Our lab had always refrained from keeping our studies secret.
We always had lutefisk for Christmas dinner, after which Dad read from the Norwegian Bible.
Johns Hopkins introduced me to two defining events in my life: commitment to biomedical research and meeting my future wife, Mary.
Following my junior year in high school, I went on a camping trip through Russia in a group led by Horst Momber, a young language teacher from Roosevelt.
In 1862, Abraham Lincoln signed the Homestead Act, a bill opening one half million square miles of territory in the western United States for settlement.
My brother Jim and I spent many wonderful summers working on dairy farms in Wisconsin owned by Mom's cousins, and as members of our local Boy Scout troop.
The Department of Cell Biology at Johns Hopkins was founded and directed by Tom Pollard, an engaging young scientist with remarkable energy and enthusiasm.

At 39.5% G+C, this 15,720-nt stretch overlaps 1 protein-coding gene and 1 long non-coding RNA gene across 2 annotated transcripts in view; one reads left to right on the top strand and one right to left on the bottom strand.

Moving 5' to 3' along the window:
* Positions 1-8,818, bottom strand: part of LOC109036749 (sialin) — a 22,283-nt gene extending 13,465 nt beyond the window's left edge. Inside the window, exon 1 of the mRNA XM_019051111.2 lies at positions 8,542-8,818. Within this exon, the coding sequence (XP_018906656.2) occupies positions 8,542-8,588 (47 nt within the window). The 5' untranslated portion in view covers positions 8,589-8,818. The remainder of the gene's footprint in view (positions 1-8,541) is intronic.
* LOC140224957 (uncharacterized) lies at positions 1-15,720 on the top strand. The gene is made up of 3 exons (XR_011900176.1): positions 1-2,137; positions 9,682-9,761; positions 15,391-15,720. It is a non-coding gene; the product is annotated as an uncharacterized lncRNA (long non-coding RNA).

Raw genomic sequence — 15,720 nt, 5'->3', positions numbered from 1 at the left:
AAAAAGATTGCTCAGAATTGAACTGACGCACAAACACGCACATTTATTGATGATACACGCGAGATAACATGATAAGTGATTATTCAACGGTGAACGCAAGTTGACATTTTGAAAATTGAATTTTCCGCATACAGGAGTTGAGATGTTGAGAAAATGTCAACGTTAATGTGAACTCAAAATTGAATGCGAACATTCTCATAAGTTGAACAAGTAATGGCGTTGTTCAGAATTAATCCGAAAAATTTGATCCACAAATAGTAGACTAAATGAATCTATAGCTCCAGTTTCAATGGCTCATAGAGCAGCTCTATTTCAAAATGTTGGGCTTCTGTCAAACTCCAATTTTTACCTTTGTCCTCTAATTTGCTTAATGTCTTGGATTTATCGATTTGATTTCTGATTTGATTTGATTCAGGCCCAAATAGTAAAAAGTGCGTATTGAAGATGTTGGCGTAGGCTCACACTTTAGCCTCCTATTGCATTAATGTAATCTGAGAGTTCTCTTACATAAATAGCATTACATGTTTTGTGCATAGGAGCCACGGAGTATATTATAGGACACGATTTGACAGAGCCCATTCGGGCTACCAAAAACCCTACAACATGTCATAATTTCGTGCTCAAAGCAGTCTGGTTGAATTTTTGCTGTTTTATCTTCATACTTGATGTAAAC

The long, cold Minnesota winters instilled in me a fascination for exotic far off places; I aspired toward a career in tropical diseases and world health problems.
It is a remarkable honor to receive a Nobel Prize, because it not only recognizes discoveries, but also their usefulness to the advancement of fundamental science.
My goal was to develop into an independent research scientist studying clinical problems at the laboratory bench, but I felt that postgraduate residency training in internal medicine was necessary.